ERIC Number: ED369226
Record Type: RIE
Publication Date: 1993-Mar
Reference Count: 0
Can "All" Ever Really Mean "All" in Defining and Assessing Student Outcomes? Synthesis Report 5.
Thurlow, Martha L.; Ysseldyke, James E.
This paper cites evidence that the word "all" in referring to the education of all children is not being used in the universal sense, and notes that actions have not matched the rhetoric about "all" students. The paper defines the terms "outcomes,""indicators," and "standards." It discusses key issues that arise in talking about outcomes for all students--practical issues, technical issues, legal issues, and philosophical issues. It describes ways in which "all" really can mean "all" in defining student outcomes, citing the examples of Kentucky and Arizona which include all students in evaluation of educational outcomes. The paper notes that most disability groups want the same accommodations allowed during testing as society allows for people with disabilities to live in the community and to work, while educators have not yet reached this level of consensus on the issue of whether the education of students with disabilities should strive for the same outcomes as the education of students without disabilities. The paper concludes with two qualifiers for "all means all" : outcomes must be relevant to all, and there is a need to identify innovative ways to assess universal outcomes. (Contains 28 references.) (JDD)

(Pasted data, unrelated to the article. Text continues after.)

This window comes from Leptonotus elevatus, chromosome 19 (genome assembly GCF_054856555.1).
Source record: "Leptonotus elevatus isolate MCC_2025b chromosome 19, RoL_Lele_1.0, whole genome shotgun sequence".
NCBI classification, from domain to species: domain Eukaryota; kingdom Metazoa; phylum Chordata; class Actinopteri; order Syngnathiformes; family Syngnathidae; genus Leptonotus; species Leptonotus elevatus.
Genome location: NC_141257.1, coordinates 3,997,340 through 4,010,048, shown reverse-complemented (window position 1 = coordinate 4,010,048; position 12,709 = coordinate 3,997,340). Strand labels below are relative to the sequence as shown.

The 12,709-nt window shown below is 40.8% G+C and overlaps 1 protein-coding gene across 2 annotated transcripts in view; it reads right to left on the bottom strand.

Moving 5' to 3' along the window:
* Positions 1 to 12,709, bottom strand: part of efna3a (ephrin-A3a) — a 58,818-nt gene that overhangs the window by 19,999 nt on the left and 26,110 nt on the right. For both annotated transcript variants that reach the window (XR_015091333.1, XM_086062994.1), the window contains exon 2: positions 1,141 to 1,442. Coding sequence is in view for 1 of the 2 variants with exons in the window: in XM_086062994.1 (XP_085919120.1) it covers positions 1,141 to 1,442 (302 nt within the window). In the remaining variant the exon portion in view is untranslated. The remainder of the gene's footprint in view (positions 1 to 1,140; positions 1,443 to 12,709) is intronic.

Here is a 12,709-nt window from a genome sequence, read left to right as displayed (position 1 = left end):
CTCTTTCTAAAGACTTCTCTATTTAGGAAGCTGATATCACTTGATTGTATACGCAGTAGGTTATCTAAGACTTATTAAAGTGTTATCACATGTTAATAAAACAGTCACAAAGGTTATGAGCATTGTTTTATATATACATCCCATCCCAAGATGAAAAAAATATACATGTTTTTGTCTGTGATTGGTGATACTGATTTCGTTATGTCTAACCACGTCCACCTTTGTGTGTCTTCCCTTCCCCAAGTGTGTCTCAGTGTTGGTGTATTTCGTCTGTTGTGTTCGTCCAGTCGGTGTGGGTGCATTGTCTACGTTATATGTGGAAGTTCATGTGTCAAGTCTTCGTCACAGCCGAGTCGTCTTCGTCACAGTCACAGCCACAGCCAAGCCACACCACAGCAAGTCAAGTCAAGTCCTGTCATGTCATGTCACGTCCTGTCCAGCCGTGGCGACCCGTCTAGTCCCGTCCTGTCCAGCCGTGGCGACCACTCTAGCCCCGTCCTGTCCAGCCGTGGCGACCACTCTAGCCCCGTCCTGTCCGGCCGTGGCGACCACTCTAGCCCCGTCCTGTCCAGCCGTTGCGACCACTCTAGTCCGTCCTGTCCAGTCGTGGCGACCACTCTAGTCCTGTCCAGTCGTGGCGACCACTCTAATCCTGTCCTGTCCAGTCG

Publication Type: Speeches/Meeting Papers; Opinion Papers
Education Level: N/A
Sponsor: Special Education Programs (ED/OSERS), Washington, DC.
Authoring Institution: Saint Cloud State Univ., MN.; National Center on Educational Outcomes, Minneapolis, MN.; National Association of State Directors of Special Education, Alexandria, VA.
Note: Paper presented at the Annual Meeting of the American Evaluation Association (Seattle, WA, November 5, 1992).